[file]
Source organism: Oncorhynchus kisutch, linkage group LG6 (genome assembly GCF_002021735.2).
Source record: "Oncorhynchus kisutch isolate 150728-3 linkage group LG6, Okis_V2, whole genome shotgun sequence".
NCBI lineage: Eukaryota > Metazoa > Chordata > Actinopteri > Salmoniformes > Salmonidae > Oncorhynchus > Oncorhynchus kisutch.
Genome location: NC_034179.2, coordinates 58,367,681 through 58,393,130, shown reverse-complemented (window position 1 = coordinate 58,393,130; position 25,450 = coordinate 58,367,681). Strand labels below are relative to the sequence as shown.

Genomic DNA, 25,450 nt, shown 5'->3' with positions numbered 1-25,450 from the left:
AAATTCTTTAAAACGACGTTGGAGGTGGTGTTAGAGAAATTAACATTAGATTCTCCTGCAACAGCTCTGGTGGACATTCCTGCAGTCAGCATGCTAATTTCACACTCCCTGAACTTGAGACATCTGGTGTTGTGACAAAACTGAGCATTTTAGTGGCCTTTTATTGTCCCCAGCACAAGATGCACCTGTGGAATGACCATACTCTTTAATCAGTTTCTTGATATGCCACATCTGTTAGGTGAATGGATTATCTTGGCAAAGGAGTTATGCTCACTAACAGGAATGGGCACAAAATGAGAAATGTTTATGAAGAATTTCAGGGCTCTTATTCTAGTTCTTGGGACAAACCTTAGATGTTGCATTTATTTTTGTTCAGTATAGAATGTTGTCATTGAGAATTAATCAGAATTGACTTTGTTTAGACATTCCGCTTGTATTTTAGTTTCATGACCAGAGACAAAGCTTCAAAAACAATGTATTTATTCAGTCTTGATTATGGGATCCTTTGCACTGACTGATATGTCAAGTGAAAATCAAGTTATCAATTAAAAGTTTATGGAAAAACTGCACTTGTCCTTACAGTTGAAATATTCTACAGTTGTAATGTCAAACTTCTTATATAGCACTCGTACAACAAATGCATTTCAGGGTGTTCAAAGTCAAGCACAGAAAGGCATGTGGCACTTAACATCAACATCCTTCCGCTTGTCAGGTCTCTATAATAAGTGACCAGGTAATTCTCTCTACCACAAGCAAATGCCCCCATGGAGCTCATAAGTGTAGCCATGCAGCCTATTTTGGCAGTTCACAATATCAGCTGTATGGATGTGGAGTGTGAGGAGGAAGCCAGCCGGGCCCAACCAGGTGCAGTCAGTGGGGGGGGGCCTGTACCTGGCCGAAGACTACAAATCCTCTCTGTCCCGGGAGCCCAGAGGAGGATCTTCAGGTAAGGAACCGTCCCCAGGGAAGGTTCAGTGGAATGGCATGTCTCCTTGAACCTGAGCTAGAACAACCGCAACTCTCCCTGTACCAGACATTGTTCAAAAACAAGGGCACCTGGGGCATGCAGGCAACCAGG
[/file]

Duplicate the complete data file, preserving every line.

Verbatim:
Source organism: Oncorhynchus kisutch, linkage group LG6 (genome assembly GCF_002021735.2).
Source record: "Oncorhynchus kisutch isolate 150728-3 linkage group LG6, Okis_V2, whole genome shotgun sequence".
NCBI lineage: Eukaryota > Metazoa > Chordata > Actinopteri > Salmoniformes > Salmonidae > Oncorhynchus > Oncorhynchus kisutch.
Genome location: NC_034179.2, coordinates 58,367,681 through 58,393,130, shown reverse-complemented (window position 1 = coordinate 58,393,130; position 25,450 = coordinate 58,367,681). Strand labels below are relative to the sequence as shown.

Genomic DNA, 25,450 nt, shown 5'->3' with positions numbered 1-25,450 from the left:
AAATTCTTTAAAACGACGTTGGAGGTGGTGTTAGAGAAATTAACATTAGATTCTCCTGCAACAGCTCTGGTGGACATTCCTGCAGTCAGCATGCTAATTTCACACTCCCTGAACTTGAGACATCTGGTGTTGTGACAAAACTGAGCATTTTAGTGGCCTTTTATTGTCCCCAGCACAAGATGCACCTGTGGAATGACCATACTCTTTAATCAGTTTCTTGATATGCCACATCTGTTAGGTGAATGGATTATCTTGGCAAAGGAGTTATGCTCACTAACAGGAATGGGCACAAAATGAGAAATGTTTATGAAGAATTTCAGGGCTCTTATTCTAGTTCTTGGGACAAACCTTAGATGTTGCATTTATTTTTGTTCAGTATAGAATGTTGTCATTGAGAATTAATCAGAATTGACTTTGTTTAGACATTCCGCTTGTATTTTAGTTTCATGACCAGAGACAAAGCTTCAAAAACAATGTATTTATTCAGTCTTGATTATGGGATCCTTTGCACTGACTGATATGTCAAGTGAAAATCAAGTTATCAATTAAAAGTTTATGGAAAAACTGCACTTGTCCTTACAGTTGAAATATTCTACAGTTGTAATGTCAAACTTCTTATATAGCACTCGTACAACAAATGCATTTCAGGGTGTTCAAAGTCAAGCACAGAAAGGCATGTGGCACTTAACATCAACATCCTTCCGCTTGTCAGGTCTCTATAATAAGTGACCAGGTAATTCTCTCTACCACAAGCAAATGCCCCCATGGAGCTCATAAGTGTAGCCATGCAGCCTATTTTGGCAGTTCACAATATCAGCTGTATGGATGTGGAGTGTGAGGAGGAAGCCAGCCGGGCCCAACCAGGTGCAGTCAGTGGGGGGGGGCCTGTACCTGGCCGAAGACTACAAATCCTCTCTGTCCCGGGAGCCCAGAGGAGGATCTTCAGGTAAGGAACCGTCCCCAGGGAAGGTTCAGTGGAATGGCATGTCTCCTTGAACCTGAGCTAGAACAACCGCAACTCTCCCTGTACCAGACATTGTTCAAAAACAAGGGCACCTGGGGCATGCAGGCAACCAGG